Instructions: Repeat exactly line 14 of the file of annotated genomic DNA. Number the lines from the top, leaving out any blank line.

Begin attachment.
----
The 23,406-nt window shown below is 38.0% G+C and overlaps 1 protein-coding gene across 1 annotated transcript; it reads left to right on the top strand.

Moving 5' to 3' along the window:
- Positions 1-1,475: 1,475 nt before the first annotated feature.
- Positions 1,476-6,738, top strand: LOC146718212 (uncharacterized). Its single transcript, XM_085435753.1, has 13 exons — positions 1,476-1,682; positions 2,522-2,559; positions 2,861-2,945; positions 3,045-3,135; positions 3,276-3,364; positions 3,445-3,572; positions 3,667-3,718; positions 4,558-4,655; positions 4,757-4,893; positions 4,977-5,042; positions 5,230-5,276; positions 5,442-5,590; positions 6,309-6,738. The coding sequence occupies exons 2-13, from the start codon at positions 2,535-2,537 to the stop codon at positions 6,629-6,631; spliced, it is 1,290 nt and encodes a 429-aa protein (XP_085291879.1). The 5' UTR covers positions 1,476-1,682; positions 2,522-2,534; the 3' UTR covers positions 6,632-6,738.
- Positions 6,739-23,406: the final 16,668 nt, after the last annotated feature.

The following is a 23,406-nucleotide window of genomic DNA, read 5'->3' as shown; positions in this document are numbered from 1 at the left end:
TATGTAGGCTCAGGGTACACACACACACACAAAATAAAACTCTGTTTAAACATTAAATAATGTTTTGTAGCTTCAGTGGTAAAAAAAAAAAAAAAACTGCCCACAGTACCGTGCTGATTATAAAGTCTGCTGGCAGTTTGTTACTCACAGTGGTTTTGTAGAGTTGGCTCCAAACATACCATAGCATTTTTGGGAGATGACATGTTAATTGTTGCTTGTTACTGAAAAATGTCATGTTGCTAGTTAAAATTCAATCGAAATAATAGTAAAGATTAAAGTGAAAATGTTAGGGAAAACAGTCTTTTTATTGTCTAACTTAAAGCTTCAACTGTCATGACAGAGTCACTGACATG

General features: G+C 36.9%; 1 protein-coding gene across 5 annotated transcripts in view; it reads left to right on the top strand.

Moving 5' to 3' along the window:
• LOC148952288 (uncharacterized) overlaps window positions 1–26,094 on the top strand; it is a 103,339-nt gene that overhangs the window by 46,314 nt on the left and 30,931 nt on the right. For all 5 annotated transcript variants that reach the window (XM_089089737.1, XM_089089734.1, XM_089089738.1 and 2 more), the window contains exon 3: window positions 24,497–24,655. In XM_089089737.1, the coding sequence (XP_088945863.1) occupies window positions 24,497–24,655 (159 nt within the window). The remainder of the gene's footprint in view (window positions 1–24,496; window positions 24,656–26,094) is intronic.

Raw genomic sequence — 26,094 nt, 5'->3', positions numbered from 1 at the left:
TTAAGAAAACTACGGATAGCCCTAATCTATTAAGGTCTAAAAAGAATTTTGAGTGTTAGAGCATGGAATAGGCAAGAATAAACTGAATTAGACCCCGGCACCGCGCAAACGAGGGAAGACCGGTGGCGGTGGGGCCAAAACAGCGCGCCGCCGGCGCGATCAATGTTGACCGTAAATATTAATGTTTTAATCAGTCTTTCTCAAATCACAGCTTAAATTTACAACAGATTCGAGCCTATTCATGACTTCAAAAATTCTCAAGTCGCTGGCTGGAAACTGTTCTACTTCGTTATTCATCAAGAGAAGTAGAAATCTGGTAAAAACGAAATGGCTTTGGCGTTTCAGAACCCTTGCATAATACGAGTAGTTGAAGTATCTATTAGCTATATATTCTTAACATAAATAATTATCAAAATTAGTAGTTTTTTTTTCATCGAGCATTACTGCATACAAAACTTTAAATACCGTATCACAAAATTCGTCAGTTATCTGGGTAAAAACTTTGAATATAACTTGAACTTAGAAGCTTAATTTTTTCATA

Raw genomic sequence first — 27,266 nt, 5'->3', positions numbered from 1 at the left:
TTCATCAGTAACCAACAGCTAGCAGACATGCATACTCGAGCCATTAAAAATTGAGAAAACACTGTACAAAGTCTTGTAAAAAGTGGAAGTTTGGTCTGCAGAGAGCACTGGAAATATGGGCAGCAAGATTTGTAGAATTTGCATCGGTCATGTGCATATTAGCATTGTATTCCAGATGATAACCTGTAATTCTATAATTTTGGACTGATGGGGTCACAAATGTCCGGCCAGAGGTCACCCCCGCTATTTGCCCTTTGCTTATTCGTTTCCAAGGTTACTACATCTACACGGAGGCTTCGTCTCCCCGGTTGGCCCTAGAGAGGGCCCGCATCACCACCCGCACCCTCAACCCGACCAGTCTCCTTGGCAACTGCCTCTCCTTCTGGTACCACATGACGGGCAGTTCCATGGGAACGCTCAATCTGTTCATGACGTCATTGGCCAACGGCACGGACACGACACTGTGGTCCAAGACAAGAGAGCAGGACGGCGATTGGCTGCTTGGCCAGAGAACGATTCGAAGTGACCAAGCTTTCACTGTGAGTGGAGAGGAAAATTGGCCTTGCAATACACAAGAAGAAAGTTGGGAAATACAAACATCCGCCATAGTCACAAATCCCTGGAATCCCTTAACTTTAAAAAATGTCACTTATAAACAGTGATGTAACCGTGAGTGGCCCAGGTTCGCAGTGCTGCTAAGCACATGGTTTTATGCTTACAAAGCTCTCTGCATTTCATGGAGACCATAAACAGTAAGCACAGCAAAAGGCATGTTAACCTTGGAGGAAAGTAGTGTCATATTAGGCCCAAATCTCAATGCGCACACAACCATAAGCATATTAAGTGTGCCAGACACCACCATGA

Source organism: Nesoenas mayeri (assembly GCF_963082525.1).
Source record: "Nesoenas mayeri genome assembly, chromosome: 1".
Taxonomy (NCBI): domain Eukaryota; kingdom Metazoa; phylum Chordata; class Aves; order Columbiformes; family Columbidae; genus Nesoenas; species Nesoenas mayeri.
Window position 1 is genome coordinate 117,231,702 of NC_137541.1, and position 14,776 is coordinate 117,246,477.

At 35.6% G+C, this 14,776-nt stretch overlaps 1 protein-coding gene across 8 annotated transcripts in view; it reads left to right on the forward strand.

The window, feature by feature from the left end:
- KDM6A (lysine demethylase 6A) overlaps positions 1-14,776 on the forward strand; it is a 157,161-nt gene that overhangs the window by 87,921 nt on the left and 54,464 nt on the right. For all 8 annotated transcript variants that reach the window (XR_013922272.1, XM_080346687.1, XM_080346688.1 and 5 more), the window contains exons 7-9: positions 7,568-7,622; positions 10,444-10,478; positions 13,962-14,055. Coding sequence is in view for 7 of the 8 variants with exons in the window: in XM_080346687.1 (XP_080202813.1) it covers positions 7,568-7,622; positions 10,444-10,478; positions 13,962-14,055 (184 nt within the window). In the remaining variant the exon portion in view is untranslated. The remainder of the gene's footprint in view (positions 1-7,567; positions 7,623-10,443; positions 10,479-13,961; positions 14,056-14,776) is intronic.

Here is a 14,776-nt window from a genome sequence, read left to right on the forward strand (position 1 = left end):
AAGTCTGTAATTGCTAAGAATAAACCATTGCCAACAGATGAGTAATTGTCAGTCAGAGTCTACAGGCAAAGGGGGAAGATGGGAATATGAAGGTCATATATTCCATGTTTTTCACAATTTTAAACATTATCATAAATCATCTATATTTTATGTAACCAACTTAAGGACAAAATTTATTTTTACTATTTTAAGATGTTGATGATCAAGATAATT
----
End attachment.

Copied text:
TTCATCAGTAACCAACAGCTAGCAGACATGCATACTCGAGCCATTAAAAATTGAGAAAACACTGTACAAAGTCTTGTAAAAAGTGGAAGTTTGGTCTGCAGAGAGCACTGGAAATATGGGCAGCAAGATTTGTAGAATTTGCATCGGTCATGTGCATATTAGCATTGTATTCCAGATGATAACCTGTAATTCTATAATTTTGGACTGATGGGGTCACAAATGTCCGGCCAGAGGTCACCCCCGCTATTTGCCCTTTGCTTATTCGTTTCCAAGGTTACTACATCTACACGGAGGCTTCGTCTCCCCGGTTGGCCCTAGAGAGGGCCCGCATCACCACCCGCACCCTCAACCCGACCAGTCTCCTTGGCAACTGCCTCTCCTTCTGGTACCACATGACGGGCAGTTCCATGGGAACGCTCAATCTGTTCATGACGTCATTGGCCAACGGCACGGACACGACACTGTGGTCCAAGACAAGAGAGCAGGACGGCGATTGGCTGCTTGGCCAGAGAACGATTCGAAGTGACCAAGCTTTCACTGTGAGTGGAGAGGAAAATTGGCCTTGCAATACACAAGAAGAAAGTTGGGAAATACAAACATCCGCCATAGTCACAAATCCCTGGAATCCCTTAACTTTAAAAAATGTCACTTATAAACAGTGATGTAACCGTGAGTGGCCCAGGTTCGCAGTGCTGCTAAGCACATGGTTTTATGCTTACAAAGCTCTCTGCATTTCATGGAGACCATAAACAGTAAGCACAGCAAAAGGCATGTTAACCTTGGAGGAAAGTAGTGTCATATTAGGCCCAAATCTCAATGCGCACACAACCATAAGCATATTAAGTGTGCCAGACACCACCATGA